o2 Academy, Bristol, 13/04/22
It’s a rare occasion that I attend a gig of a band my Dad loves and grew up listening to, rather than the show of a new, upcoming indie band that I’ve chosen to go through an obsessive phase of supporting. But last night (13/04/22), it was time for my Dad to take me to a gig of a band he supports, on this occasion leaving me not knowing every word or what to expect, for once.
The last time I was at Bristol’s o2 Academy, probably one of my favourite venues to see a show in, I had come to see Inhaler, an indie band that I’m a pretty diehard fan of, with my best friend and my Dad (a casual enjoyer of their music). I insisted we stand as close to the stage as possible, and, well, it got pretty rough down in the pit.
So, to make up for the unexpected (on my Dad’s part), I got him tickets to see The Psychedelic Furs in the same venue, a band he’s grown up listening to, since he was around the same age as I am now.
To my surprise, I’m not the only teenager there, and it appears that many others have accompanied their parents to go and see a band that has been going for longer than they’ve been alive, so straight away I have to stop constantly making jokes about my own youthfulness.
However, the vast majority of the audience is made up of people around the same age as my Dad, whom also seemed to have grown up with the discography of The Psychedelic Furs soundtracking their lives, like their music soundtracked the John Hughes movie, Pretty In Pink, with their eponymous track. And just like the gigs that I go to, typically filled with teenage girls, there’s tour t-shirts and merchandise dotted around the venue, marking out the Furs’ most dedicated supporters.
I think my favourite difference between the gigs of my favourite bands and that of my Dad’s, though, is the absence of the iPhone screen sea, meaning that, instead, I look down at the stage from the balcony to see hundreds of music-lovers living in the moment, rather than snapping a photo or videoing an entire song, then being preoccupied whilst uploading said media to their instagram story for anyone not at the gig to watch and revel in. Everyone genuinely looks like they’re there for the music, rather than as a way of making themselves look mildly more interesting on social media, and in 2022, it’s refreshing to see.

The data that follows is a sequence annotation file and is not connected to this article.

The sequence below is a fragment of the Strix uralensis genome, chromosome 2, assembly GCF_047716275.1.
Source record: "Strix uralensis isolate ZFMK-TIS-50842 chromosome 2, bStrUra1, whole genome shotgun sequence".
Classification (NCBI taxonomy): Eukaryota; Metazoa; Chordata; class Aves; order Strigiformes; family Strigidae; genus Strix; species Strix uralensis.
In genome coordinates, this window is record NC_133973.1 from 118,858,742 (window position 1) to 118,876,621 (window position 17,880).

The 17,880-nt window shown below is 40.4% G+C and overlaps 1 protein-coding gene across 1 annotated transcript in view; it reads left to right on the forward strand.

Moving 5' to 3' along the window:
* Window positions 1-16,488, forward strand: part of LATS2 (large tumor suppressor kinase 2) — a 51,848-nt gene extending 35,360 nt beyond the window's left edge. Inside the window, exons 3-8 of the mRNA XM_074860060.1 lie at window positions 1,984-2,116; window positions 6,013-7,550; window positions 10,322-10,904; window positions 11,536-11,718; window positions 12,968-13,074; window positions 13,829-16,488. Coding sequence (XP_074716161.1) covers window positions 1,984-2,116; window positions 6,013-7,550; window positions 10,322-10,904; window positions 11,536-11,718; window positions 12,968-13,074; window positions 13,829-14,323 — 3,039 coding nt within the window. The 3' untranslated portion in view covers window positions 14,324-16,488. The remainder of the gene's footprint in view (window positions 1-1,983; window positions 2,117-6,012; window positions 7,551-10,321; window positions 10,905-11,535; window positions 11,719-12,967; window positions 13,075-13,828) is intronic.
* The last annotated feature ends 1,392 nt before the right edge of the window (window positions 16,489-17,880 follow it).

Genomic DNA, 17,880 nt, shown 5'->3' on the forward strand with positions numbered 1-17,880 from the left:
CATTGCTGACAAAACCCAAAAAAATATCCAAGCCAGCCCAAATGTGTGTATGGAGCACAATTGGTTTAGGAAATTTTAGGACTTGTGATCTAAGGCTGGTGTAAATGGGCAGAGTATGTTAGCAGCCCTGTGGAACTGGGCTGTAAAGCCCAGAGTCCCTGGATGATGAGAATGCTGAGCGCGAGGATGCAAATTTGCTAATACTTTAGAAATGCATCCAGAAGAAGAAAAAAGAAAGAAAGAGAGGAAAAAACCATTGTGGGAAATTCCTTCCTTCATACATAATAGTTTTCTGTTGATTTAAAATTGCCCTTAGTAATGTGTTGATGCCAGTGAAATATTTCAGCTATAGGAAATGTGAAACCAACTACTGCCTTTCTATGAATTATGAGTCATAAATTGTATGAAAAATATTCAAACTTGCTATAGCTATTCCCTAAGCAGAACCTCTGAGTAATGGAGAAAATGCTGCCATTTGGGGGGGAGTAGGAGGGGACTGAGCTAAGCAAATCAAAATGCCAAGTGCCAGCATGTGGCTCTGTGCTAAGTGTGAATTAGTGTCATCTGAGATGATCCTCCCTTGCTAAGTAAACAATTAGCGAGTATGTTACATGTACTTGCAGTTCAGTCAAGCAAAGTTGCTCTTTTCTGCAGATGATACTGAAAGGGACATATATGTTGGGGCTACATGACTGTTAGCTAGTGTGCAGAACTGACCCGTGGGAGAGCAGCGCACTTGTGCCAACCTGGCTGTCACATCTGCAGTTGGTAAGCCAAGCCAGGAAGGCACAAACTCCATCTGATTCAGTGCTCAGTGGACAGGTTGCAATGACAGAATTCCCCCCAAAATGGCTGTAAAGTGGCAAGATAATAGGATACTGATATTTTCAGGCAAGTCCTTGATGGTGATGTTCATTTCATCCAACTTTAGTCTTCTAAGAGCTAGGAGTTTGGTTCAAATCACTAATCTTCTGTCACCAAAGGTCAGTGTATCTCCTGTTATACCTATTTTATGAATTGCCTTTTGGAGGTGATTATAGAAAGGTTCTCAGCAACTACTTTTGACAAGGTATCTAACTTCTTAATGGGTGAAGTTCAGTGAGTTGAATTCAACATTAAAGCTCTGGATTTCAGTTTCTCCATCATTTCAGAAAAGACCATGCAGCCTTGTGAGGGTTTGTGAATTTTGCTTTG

The band come onstage at twenty-five to ten, a lot later than expected, but are greeted by cheering and an uproar of clapping from the crowd who have patiently stood around the bar, chatting amongst themselves in anticipation for the past forty minutes or so. Opening the lengthy set is the closer of their fourth studio album, Mirror Moves, Highwire Days, a track I first heard after being mesmerised by Dad’s purple vinyl pressing of the record at fourteen. There’s some low level jumping in the pit from a couple of crowd members, but that’s as far as the energy goes, leaving all the crowd engagement and energy in the room solely in the hands of frontman, Richard Butler’s swagger, and often theatrical lyric-accompanying mannerisms, which also double up to make the music visually pleasing in the absence of major stage production.
The setlist consists of a relatively even balance of tracks ranging across their career, with many of the hits weaved in, such as lead single from 1982’s Forever Now, Love My Way, the massive hit, Heaven, and Ghost In You, a melody that, if you’re within the younger demographic, would recognise from The Strokes’ 2020 track, Eternal Summer. Between every song, not a word is uttered, other than the occasional “thank you” directed to the applause. A few members of the audience take to requesting the band play, President Gas, a track that I’m assuming is the “fan-favourite”. When it’s eventually played, it’s accompanied by dancing and low-level sing-alongs.
It’s impressive how closely resonant the live versions of the tracks are to the studio recordings, proving just how strong the musicianship and talent within The Furs is, and how even at sixty-five, Butler is still able to achieve the same vocal tones of the early days of the band, something that at moments leaves the crowd standing mesmerised. This is further reinforced through the impressive saxophone solo, courtesy of Mars Williams, featured at the end of India (the last song of the encore), rounding off the night with notes that progressively get higher and higher, simulatenously delighting the audience, and leaving them in awe.
As the night draws to a close, and we all file out of the venue, I have to admit, I’ve really enjoyed myself. If I learned anything from going to see a band that are a bit before my time, it’s how interesting it is to watch a band whom you know little about, as it allows you to really observe the feelings and emotions in the room. I loved every minute of enduring the experiences of The Psychedelic Furs’ biggest fans - I’d like to think my Dad felt the same when he watched Inhaler with me at the same venue last year, but realistically, I think his attitude towards that gig was much like the guy in front of me at Wednesday night’s show, who checked his watch a couple of times to see how much longer was left.
I don’t know if it was the music itself, or the absolute joy and nostalgia in the air, but I came out feeling uplifted, possibly from spending the past few hours living vicariously through my imagined scenarios of what each of the songs mean to the lifelong fans in the crowd; those with partners, stopping to kiss mid-tune, those with their children, those jumping up and down as the raucous guitars of the new-wave tunes fill the room (and leave me with ringing ears for the remainder of the evening) or those who sway and hold their arms out to stage, singing the words back. I initially entered the auditorium feeling like the youngest there, but I walk out among those who have never felt younger.